Online and on the Ground – ISIS Targets Southeast AsiaBy Ron Wahid
Bombs are going off in Bangkok. Protests are erupting in Kuala Lumpur. Rocked by political instability and new socioeconomic pressures, Southeast Asia has transformed into fertile ground for the Islamic State to take root. The extremist group is opening a new front and the United States is ignoring the problem — at its peril.
The current U.S. administration is focused on increasing cooperation with countries in the Middle East and North Africa to fight the Islamic State, but it is paying little attention to the group’s growing influence in Southeast Asia, particularly online. The terrorist organization has started a local Southeast Asian branch, the Katibah Nusantara, and the Malay Archipelago Combat Unit — specifically to recruit Indonesian and Malaysian fighters. Already, as many as 22 of the deadliest terrorist groups in Southeast Asia have pledged allegiance to the Islamic State, and have been disseminating ISIS-related propaganda both online and offline.
Now the Islamic State is increasing its numbers in the Middle East by bringing its newly cyber-trained fighters from Southeast Asia to its strongholds in the region. Already more than 500 Indonesians have gone to the Middle East to join the Islamic State; as of March, authorities have also officially identified 67 Malaysians in Syria and Iraq involved in the Islamic State, though it is believed that there are many more in the area.
Many migrant workers from poorer Muslim countries reside in Southeast Asian nations, raising the concern that they could become indoctrinated and recruited and then return to their homeland to conduct Islamic-State-related activities. Malaysia, for instance, has an estimated six million migrant workers (of which only about half are legal), from countries such as Bangladesh, Nepal, India, Pakistan, Vietnam, Cambodia, and Thailand. Such a large and diverse population of disenfranchised people pose a large security risk if recruited by the Islamic State and sent back undetected to their home countries. Most of these nations do not have the border security or counter-terrorism capability to combat such infiltration.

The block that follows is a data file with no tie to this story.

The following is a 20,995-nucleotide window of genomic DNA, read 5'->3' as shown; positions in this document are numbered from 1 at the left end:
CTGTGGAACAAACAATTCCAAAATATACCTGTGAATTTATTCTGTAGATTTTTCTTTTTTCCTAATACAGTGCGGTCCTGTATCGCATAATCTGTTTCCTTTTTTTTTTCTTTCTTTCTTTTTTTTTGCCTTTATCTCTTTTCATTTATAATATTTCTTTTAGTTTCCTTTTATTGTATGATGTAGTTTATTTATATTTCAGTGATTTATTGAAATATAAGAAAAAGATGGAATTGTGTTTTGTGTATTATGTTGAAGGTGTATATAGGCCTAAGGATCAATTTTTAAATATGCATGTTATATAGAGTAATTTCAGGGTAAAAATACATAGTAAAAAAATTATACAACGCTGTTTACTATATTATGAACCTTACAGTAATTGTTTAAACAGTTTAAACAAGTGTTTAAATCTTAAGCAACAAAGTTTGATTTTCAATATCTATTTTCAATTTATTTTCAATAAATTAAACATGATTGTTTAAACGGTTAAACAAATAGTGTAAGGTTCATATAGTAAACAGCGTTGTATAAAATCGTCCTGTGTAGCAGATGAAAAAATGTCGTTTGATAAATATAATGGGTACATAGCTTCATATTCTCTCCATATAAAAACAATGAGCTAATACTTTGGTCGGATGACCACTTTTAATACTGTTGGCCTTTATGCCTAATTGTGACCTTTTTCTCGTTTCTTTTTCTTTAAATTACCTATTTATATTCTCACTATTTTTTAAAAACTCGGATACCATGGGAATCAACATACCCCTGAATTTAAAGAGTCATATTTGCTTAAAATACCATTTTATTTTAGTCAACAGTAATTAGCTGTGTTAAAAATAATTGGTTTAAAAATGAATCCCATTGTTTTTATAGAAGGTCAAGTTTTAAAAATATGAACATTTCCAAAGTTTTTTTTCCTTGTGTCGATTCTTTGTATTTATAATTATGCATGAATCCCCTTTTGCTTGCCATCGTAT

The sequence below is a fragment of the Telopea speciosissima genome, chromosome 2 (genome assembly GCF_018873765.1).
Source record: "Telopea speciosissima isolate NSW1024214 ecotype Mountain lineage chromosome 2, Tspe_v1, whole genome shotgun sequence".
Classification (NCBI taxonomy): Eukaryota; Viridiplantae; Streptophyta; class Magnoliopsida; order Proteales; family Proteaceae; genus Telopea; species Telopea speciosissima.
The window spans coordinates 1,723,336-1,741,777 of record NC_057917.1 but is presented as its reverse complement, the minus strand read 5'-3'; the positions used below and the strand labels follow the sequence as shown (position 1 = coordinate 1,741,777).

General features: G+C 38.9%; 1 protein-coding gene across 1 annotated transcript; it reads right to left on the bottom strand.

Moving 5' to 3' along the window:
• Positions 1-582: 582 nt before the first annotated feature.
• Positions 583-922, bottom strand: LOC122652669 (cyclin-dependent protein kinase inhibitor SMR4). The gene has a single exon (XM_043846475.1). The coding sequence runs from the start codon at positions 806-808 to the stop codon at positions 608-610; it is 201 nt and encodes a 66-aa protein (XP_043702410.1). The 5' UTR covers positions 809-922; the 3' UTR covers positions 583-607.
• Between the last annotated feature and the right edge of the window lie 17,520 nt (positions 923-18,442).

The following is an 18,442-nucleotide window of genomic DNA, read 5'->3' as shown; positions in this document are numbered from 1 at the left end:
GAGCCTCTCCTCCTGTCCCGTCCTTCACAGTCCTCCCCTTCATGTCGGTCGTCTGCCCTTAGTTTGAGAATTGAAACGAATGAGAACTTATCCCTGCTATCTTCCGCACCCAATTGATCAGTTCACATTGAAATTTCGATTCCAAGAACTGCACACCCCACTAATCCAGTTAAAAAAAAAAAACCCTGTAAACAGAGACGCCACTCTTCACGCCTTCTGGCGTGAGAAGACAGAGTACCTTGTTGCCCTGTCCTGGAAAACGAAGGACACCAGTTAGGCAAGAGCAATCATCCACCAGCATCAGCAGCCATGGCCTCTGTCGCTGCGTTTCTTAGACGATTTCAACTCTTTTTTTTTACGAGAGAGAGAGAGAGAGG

Once the Islamic State takes root in Southeast Asia, there will be no cost-effective way to stop the insidious growth from spilling over into neighboring regions. Though Thailand has historically been perceived by regional terrorist groups as a neutral territory, the recent bombing at the Erawan Shrine in Bangkok linked to Uighur militants potentially trained by other unknown agents shows that modern-day terrorists no longer play by the old rules. Western powers have to ensure that the global community adapts and is able to overcome the challenges posed by the new strategies propagandized by the Islamic State and other violent factions.
There is no telling when Islamic State militants will reach U.S. and European shores. The United States must realize quickly that technology transfer and counter-terrorism training in Southeast Asia is just as vital (if not more) as airstrikes against combatants in the region in preventing the spread of Islamic State influence. After all, the group’s whose first—and arguably most important—phase of indoctrination and militarization occurs online, and the US must actively work towards not just actively fighting against the organization, but preventing its growth across the globe.